Accounts of chilly relations between Rice and Lynn could fill a tome. One theory: Rice, bent on playing every game no matter what, took a dim view of Lynn benching himself because of injuries. Another: Rice -- "He's really a shy person," Montgomery was saying out on the field -- turned all the more inward because of the 1975 season; his spectacular rookie year was shaded by Lynn, who made AL most valuable player and rookie of the year, and got far more attention from the Boston press. Rice will say only that none of this is so.

"I have nothing against Freddy," says Rice. "He's a good ballplayer." If that puts a good face on their relationship, the picture above Rice's locker also does. It shows the onetime most dynamic rookie duo in the game's history, the two who took the Red Sox to the 1975 pennant, looking pleased to be together again, even if only for one game.

Batting behind him, Lynn had been a major asset to Rice. "The big thing is having someone hit behind you," home run champion Hank Aaron said recently, "because if you don't they're just not going to pitch to you. I had Eddie Mathews behind me for 12 years. He had 500-and-some home runs. We complemented each other very well."

Little wonder Rice has been so happy the last two-plus seasons to have Tony Armas, obtained from Oakland, batting cleanup. Associating with Rice -- hitting behind him, playing in the outfield next to him, housed at the next locker, Armas, at 31, is thriving, too. Last year he led the American League in home runs and RBI.

"He's a good guy, a good person," Armas says. "We get along well. One time I was having trouble (hitting), and he let me know what I was doing. I use his bat. He uses my bat."

The previous night, Armas hit a ball with one of Rice's bats that struck a light tower high above the net atop The Wall. The ball still was rising when it smacked to a halt, one of those shots into the night that Boston broadcasters like to say was headed for the Mass Pike. This season, Armas has 14 home runs, Rice 10. Just friendly competition.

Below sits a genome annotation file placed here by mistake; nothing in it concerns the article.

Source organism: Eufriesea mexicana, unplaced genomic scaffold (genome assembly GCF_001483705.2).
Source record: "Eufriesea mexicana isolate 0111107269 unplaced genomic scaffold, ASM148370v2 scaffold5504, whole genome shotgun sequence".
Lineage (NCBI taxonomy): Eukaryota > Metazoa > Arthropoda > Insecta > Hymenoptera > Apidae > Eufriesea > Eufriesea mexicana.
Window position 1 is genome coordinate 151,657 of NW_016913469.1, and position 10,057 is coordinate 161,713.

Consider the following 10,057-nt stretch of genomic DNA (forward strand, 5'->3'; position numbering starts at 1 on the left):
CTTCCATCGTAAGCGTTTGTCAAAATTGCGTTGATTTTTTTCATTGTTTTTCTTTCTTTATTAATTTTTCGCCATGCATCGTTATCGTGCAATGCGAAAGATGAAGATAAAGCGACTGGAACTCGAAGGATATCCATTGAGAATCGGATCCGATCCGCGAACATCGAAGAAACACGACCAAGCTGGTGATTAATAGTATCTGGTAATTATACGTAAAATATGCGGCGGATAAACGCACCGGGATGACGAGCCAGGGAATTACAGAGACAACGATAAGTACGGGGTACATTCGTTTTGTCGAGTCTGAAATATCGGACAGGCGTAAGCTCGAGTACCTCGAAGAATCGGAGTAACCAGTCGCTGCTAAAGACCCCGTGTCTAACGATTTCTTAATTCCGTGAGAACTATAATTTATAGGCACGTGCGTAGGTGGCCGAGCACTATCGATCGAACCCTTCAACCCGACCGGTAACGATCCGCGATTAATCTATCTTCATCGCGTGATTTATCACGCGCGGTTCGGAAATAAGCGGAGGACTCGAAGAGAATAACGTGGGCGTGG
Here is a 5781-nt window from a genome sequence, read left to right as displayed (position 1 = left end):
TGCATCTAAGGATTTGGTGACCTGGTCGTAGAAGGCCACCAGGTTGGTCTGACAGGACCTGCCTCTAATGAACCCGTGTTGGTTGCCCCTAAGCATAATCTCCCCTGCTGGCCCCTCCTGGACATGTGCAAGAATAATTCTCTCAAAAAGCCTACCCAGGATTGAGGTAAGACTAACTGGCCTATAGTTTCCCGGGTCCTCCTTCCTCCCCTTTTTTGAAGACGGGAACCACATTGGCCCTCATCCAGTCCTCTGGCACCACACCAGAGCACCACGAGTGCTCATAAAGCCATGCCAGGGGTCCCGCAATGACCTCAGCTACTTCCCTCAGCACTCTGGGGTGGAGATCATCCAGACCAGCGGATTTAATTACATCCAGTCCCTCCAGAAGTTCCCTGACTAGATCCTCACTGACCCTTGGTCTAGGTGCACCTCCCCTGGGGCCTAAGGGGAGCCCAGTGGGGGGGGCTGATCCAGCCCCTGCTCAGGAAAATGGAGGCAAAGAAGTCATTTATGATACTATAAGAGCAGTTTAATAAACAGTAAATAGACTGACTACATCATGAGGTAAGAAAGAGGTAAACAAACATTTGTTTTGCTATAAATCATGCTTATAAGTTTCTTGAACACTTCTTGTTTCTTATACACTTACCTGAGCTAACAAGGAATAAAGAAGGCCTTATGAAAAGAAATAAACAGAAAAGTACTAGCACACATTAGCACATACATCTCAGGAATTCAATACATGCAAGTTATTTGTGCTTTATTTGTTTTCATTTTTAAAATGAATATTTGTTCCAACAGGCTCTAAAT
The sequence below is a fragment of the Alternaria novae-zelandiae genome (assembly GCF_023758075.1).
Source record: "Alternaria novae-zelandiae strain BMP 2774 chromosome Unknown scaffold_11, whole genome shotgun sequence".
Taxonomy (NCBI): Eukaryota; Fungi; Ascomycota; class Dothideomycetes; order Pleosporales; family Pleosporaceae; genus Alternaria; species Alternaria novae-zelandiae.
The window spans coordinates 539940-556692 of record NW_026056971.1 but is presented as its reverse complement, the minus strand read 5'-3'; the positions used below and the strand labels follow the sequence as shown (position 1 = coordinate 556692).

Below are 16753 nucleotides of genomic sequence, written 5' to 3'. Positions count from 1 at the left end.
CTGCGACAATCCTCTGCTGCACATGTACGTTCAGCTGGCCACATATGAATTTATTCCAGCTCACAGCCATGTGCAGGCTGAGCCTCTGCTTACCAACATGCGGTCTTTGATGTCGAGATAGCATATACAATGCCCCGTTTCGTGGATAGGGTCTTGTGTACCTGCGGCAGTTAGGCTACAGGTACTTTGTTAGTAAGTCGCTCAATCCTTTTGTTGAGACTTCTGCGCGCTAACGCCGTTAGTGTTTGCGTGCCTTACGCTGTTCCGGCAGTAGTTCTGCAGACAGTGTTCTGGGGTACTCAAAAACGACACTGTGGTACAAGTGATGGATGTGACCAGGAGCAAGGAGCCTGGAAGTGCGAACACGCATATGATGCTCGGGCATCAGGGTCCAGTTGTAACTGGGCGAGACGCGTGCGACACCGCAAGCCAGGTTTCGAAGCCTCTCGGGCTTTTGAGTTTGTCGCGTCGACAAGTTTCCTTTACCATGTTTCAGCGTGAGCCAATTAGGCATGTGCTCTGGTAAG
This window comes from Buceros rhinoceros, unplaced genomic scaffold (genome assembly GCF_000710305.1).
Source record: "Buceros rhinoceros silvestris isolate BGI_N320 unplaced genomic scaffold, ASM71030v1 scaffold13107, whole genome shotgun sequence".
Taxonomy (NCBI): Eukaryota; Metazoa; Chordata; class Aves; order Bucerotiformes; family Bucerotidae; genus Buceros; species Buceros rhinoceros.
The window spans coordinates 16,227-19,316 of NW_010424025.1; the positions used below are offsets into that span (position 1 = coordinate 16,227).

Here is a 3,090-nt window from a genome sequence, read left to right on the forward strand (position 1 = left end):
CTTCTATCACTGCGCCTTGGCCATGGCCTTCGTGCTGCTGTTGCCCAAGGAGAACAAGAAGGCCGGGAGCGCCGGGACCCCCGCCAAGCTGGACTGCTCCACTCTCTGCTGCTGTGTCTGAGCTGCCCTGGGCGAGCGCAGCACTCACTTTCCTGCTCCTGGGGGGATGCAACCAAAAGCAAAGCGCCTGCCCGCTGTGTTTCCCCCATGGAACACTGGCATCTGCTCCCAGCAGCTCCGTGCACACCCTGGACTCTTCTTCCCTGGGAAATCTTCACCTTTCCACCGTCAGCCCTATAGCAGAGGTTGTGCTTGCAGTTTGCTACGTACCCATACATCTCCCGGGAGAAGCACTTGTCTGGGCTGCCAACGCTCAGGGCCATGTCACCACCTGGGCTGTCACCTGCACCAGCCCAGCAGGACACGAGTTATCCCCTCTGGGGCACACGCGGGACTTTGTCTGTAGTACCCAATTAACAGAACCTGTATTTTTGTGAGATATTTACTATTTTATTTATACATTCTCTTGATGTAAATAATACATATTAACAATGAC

"In the spring," Pesky says of Rice, "he's so strong he gets there" -- bat to ball -- "too quick. He tops the ball. He's trying to get the ball to lift up. All he has to do is get under the ball and it's gone."

Pesky is sitting at the end of the dugout, spitting streams of tobacco juice. "Of course, I want him to hit a home run every day. He's such a good hitter, one of those guys who won't give in to anything. Such a compact, quick swing. He's so quick he can adjust -- he hits an offspeed pitch. He keeps himself in top condition. Good habits. One of the best attitudes in the game. He can play until he's 40, unless something drastic happens to him."

Pesky says he'd like to see Rice end up with 40, even 50, home runs a season. Even Rice's guru has his expectations.

Fan expectations sometimes can cause unpleasantness. But Rice says being a black athlete in Boston (a city Bill Russell said in his 1979 book "Second Wind" was "a flea market of racism . . . all varieties . . . ") has never been a problem for him.

"The fans are going to love you if you're green, if you can play," Rice says. "I haven't had any experience here. Everybody gets hate mail. A lot of players. If I'm reading something I don't like, I stop reading it."

If Rice's popularity stems largely from his numbers, part of it comes from the image he projects. It's one of reserve, control, confidence. "First of all, he's a very proud man," says Aaron. "He's proud of the fact he can hit. And he goes about his business, trying to improve himself."

Rice is, like Yastrzemski, more a workingman of a hero than Williams. But if the Red Sox are every New Englander's team, they have their Brahmin side too. A plaque to the club's late owner, Tom Yawkey, kindly patriarch, is affixed next to a door to the club's offices, a plain, polished hardwood door of the sort that may be seen on Beacon Hill. Williams epitomized that side of the Sox; he owned all the gifts -- the eyesight, the swing, a grace that hid his struggles, longevity. The San Diego "Kid," a loner, was the consummate New England Yankee.

Williams said, "All I want out of life is that when I walk down the street folks will say, 'There goes the greatest hitter who ever lived.' "

Rice says of himself and the game, "I just wanted to play ball, that's all. I love the game. Coming to the ball park and knowing you're going to be in the lineup . . . a starting player, regardless of how bad you're going, knowing what you mean to the ball club."

Williams was volatile, Yastrzemski constant, and he had that wondrous season, 1967. Rice's poetry is his power.

All three have that quality of heroes that is inexplainable, that can in a second separate men, an instinct to rush forward when all others stand flat-footed. In August 1982 in Boston, when a 5-year-old boy was struck in the head by a vicious foul line drive that transfixed almost an entire stadium, Rice bolted from the Red Sox dugout into the Fenway seats, picked up the badly bleeding boy and cradled him against his massive chest as he carried him down the runway to the clubhouse. He may have saved his life.

Late this May afternoon, after a long time in the batting cage under the bleachers, Rice came out a door and walked across the windy field, alone with his thoughts. At the bottom of the dugout steps he slid his bat into the rack, dipped his head and started down the runway. You couldn't help noticing, big beads of sweat covered the back of his neck.